- You won’t have any rental income for three to four years
Selling Vs Renting: How To Leverage Equity
One of the reasons why so many people are able to build wealth through real estate is the magical power of leverage. When you own a home, you’re able to borrow up to 80% of your home’s equity for a low-interest rate, known as a Home Equity Line of Credit or HELOC.
So if your condo’s current market value is $650,000 (the bank will determine the value), you’re able to borrow 80% of that value minus your outstanding mortgage. That leaves you with $267,200 to put towards a downpayment on your move-up home.
By borrowing the equity you could buy a home upwards of $1,300,000.
By using home equity to buy a second home, you are able to upgrade your living situation and have two properties generating equity for you.
The question you need to answer is this: now that you’ve earned a good amount of equity, can you do more with your equity by selling and reinvesting the funds or by holding the property and leveraging the equity? This is where the expertise and guidance of a professional real estate investor can help you.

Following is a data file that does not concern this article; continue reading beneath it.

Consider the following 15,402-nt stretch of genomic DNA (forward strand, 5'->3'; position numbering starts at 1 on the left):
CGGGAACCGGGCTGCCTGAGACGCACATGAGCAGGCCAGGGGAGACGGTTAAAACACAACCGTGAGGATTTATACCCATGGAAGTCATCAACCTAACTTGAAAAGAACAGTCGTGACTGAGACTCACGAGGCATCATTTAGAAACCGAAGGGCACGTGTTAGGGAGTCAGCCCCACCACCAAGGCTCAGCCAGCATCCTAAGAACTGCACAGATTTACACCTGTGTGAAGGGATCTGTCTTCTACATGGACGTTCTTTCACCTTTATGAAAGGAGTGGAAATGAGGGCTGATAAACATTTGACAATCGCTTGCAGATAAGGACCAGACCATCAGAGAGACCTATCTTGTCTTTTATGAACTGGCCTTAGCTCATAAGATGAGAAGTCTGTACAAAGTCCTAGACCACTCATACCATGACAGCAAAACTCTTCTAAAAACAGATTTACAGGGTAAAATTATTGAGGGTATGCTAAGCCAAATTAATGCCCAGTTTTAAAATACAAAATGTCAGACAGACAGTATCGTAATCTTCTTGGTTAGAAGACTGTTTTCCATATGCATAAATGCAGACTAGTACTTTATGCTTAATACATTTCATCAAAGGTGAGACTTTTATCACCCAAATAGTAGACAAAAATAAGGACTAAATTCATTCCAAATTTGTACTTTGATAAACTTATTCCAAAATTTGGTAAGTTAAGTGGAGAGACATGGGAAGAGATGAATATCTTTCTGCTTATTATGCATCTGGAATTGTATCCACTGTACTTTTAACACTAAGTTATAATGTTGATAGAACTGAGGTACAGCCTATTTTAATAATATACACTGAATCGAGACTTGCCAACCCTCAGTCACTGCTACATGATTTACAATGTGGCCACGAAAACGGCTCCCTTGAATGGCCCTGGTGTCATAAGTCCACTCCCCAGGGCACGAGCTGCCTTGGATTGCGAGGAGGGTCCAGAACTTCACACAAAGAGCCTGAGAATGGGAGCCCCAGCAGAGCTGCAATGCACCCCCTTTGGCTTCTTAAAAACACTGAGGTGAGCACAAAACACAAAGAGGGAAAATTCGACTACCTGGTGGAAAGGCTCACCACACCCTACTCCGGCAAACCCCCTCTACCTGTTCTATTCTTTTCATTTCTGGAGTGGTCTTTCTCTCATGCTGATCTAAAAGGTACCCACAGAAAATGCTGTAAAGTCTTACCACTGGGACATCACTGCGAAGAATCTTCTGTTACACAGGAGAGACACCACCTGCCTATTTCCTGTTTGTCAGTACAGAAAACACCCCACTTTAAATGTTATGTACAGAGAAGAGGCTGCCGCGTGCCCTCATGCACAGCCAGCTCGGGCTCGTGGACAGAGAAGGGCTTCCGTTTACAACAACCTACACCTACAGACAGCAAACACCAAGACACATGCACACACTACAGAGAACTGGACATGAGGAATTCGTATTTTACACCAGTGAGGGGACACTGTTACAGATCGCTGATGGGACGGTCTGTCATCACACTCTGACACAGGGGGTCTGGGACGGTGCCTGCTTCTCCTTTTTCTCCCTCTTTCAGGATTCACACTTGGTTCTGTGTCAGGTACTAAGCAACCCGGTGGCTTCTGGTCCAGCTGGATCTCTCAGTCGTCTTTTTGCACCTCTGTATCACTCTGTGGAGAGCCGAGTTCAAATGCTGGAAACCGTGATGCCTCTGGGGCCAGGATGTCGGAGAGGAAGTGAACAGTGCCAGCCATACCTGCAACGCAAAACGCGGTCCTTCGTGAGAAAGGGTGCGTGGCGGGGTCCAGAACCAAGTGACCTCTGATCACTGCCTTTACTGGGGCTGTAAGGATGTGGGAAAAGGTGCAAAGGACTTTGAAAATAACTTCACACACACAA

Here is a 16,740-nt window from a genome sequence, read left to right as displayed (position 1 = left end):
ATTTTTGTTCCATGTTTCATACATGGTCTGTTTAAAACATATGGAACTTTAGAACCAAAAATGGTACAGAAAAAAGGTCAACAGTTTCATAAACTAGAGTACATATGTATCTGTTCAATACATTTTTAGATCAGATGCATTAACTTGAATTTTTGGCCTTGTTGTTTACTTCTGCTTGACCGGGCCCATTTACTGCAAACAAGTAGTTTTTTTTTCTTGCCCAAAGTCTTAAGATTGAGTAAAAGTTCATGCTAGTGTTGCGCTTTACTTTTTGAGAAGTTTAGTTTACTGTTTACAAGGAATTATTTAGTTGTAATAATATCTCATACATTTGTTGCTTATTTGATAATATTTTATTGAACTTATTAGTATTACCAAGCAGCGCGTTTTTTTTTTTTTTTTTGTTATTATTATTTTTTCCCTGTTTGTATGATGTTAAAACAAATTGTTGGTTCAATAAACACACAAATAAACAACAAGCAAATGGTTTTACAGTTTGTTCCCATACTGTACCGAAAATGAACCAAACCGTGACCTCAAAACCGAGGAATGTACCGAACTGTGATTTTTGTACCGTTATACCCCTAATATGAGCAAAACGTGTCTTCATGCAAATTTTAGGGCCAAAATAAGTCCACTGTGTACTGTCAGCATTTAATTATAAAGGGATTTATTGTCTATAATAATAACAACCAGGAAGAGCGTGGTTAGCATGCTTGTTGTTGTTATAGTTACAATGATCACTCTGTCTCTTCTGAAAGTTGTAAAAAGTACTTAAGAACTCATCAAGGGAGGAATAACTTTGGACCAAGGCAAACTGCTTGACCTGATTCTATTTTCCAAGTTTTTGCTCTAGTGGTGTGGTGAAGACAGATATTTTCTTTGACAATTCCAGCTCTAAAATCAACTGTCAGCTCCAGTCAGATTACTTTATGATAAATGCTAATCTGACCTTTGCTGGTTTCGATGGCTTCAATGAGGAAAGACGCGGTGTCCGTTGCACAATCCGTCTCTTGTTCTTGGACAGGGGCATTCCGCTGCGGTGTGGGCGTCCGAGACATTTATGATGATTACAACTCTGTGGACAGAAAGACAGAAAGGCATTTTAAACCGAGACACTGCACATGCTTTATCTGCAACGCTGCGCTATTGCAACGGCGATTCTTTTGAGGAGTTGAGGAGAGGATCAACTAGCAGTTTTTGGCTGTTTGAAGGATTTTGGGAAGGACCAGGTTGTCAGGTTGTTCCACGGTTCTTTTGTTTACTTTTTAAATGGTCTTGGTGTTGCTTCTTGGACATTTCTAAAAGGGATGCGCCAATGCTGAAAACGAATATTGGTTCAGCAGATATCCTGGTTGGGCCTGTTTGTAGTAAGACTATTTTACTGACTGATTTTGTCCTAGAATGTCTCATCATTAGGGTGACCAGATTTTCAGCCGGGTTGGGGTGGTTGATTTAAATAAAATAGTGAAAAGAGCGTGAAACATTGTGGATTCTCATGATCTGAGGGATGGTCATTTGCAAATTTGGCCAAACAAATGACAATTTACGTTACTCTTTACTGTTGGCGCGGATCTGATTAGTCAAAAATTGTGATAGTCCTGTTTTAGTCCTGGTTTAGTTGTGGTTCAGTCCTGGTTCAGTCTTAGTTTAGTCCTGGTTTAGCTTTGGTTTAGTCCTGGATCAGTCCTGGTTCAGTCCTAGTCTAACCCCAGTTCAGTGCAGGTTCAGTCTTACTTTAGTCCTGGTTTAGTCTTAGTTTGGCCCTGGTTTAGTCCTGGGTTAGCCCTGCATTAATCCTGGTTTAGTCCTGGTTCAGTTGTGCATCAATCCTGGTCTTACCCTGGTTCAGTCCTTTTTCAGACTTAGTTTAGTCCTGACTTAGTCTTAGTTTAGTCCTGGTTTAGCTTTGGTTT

Do you own a Toronto condo that’s earned significant equity? If you want to discuss your financial situation, book a call with us and we can help create a customized action plan for your unique real estate investing goals.
Disclaimer: Pierre Carapetian Group Realty makes no warranty, express or implied, nor assumes any legal liability or responsibility for the accuracy, correctness, completeness, or use of the information provided. Opinions are based on our own calculations and fair market value is determined by us.